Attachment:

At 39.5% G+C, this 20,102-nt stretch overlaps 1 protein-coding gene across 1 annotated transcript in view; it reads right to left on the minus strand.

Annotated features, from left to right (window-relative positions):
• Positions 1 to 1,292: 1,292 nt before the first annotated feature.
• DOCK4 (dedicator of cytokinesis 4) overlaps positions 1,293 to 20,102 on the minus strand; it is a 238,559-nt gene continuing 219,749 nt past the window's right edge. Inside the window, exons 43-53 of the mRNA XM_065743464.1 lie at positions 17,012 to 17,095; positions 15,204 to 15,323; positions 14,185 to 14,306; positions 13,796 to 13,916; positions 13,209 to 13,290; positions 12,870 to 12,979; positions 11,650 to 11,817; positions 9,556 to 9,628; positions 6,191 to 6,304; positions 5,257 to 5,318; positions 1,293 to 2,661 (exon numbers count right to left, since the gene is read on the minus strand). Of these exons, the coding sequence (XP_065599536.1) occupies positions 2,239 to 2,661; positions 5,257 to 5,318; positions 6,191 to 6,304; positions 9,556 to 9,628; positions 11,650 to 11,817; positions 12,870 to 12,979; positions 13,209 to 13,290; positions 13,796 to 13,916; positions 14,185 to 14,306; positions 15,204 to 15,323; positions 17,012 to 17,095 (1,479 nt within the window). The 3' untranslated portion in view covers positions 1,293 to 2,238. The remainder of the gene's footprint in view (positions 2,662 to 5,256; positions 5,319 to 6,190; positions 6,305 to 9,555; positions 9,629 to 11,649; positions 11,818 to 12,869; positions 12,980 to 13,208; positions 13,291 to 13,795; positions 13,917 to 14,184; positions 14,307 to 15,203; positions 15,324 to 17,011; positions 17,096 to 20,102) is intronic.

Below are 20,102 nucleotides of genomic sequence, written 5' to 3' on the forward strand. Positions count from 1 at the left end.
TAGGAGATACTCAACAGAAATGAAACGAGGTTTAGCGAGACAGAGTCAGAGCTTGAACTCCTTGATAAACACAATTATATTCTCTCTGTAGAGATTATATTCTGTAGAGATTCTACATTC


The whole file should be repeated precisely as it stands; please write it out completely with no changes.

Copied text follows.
At 39.5% G+C, this 20,102-nt stretch overlaps 1 protein-coding gene across 1 annotated transcript in view; it reads right to left on the minus strand.

Annotated features, from left to right (window-relative positions):
• Positions 1 to 1,292: 1,292 nt before the first annotated feature.
• DOCK4 (dedicator of cytokinesis 4) overlaps positions 1,293 to 20,102 on the minus strand; it is a 238,559-nt gene continuing 219,749 nt past the window's right edge. Inside the window, exons 43-53 of the mRNA XM_065743464.1 lie at positions 17,012 to 17,095; positions 15,204 to 15,323; positions 14,185 to 14,306; positions 13,796 to 13,916; positions 13,209 to 13,290; positions 12,870 to 12,979; positions 11,650 to 11,817; positions 9,556 to 9,628; positions 6,191 to 6,304; positions 5,257 to 5,318; positions 1,293 to 2,661 (exon numbers count right to left, since the gene is read on the minus strand). Of these exons, the coding sequence (XP_065599536.1) occupies positions 2,239 to 2,661; positions 5,257 to 5,318; positions 6,191 to 6,304; positions 9,556 to 9,628; positions 11,650 to 11,817; positions 12,870 to 12,979; positions 13,209 to 13,290; positions 13,796 to 13,916; positions 14,185 to 14,306; positions 15,204 to 15,323; positions 17,012 to 17,095 (1,479 nt within the window). The 3' untranslated portion in view covers positions 1,293 to 2,238. The remainder of the gene's footprint in view (positions 2,662 to 5,256; positions 5,319 to 6,190; positions 6,305 to 9,555; positions 9,629 to 11,649; positions 11,818 to 12,869; positions 12,980 to 13,208; positions 13,291 to 13,795; positions 13,917 to 14,184; positions 14,307 to 15,203; positions 15,324 to 17,011; positions 17,096 to 20,102) is intronic.

Below are 20,102 nucleotides of genomic sequence, written 5' to 3' on the forward strand. Positions count from 1 at the left end.
TAGGAGATACTCAACAGAAATGAAACGAGGTTTAGCGAGACAGAGTCAGAGCTTGAACTCCTTGATAAACACAATTATATTCTCTCTGTAGAGATTATATTCTGTAGAGATTCTACATTC